Diffusion of particles is not rapid enough to result in such a uniform epithelial coating within minutes. Diffusion over ~100 μm would take on the order of hours. However, the vaginal epithelium has a great capacity for fluid absorption induced by osmotic gradients. Absorption of water through the mucus barrier assists MPPs in rapidly reaching the entire epithelial surface by advection, where the drug payload can then be released for optimal tissue uptake. In contrast, water absorption was not beneficial for CP, because they became adhesively trapped and immobilized in the lumenal mucus (video S2).
Inadequate retention of therapeutically active compounds in the vaginal tract is another limiting factor for vaginal protection. For example, many vaginal spermicides provide protection for no more than 1 h (40). Other vaginal products are not well-retained even after 6 h (7-9), necessitating repeated administration for adequate protection. Similarly, over 90% of CPs were shed from the vagina within 6 h because they did not penetrate deep into the mucus layers. In contrast, MPPs provided enhanced delivery of an encapsulated model drug (FITC) for at least 24 h, as compared to soluble drug in a gel formulation. Thus, MPPs may provide a means for achieving potent, once-daily, topical vaginal administration for treatments such as microbicides against sexually transmitted diseases.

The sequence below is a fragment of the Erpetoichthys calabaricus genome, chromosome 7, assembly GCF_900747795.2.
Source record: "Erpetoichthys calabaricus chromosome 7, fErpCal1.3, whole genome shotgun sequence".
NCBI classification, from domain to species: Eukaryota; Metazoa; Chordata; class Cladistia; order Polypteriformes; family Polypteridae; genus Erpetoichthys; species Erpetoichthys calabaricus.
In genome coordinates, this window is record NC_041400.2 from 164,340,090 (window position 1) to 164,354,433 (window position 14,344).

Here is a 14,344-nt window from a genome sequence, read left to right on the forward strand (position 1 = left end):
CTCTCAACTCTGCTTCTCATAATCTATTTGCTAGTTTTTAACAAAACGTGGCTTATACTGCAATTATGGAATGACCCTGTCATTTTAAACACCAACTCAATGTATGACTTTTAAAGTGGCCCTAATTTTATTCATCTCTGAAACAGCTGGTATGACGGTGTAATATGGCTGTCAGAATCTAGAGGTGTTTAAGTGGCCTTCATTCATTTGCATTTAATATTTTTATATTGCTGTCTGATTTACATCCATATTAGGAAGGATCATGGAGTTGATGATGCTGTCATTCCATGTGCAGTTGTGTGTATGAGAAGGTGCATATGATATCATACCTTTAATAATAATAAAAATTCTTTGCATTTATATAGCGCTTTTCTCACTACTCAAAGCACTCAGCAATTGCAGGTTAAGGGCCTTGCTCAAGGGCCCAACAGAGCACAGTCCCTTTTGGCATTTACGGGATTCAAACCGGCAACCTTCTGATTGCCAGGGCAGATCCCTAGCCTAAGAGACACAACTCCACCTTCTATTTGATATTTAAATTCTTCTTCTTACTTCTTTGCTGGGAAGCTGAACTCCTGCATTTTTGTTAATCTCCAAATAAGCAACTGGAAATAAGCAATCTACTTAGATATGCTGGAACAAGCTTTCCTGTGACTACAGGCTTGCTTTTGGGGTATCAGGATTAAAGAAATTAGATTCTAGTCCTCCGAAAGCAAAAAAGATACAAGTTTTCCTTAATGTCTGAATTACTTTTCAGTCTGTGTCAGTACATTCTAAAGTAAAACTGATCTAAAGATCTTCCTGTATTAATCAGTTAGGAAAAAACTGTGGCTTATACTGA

In prior attempts to develop mucosal drug delivery systems for the vaginal tract, a variety of “pretreatments” have been used that diminish the mucus barrier. Administering fluids (24, 41, 42), swabs (24, 43), or degradative enzymes (44) prior to administration of mucoadhesive delivery vehicles was likely essential to the drug or gene delivery achieved in these studies. Here, we found that a lavage plus swab pretreatment markedly improved distribution of CPs in the vagina, allowing the particles to coat the epithelium similarly to MPP (Fig. 2B). Barrier-removing pretreatments may be impractical for human use, and especially inappropriate for microbicides intended to prevent sexually transmitted diseases. Healthy CVM itself is a somewhat effective barrier to viral infections (45). We show that effective epithelial coverage can be achieved by using MPPs, without the need to degrade or remove the mucus barrier.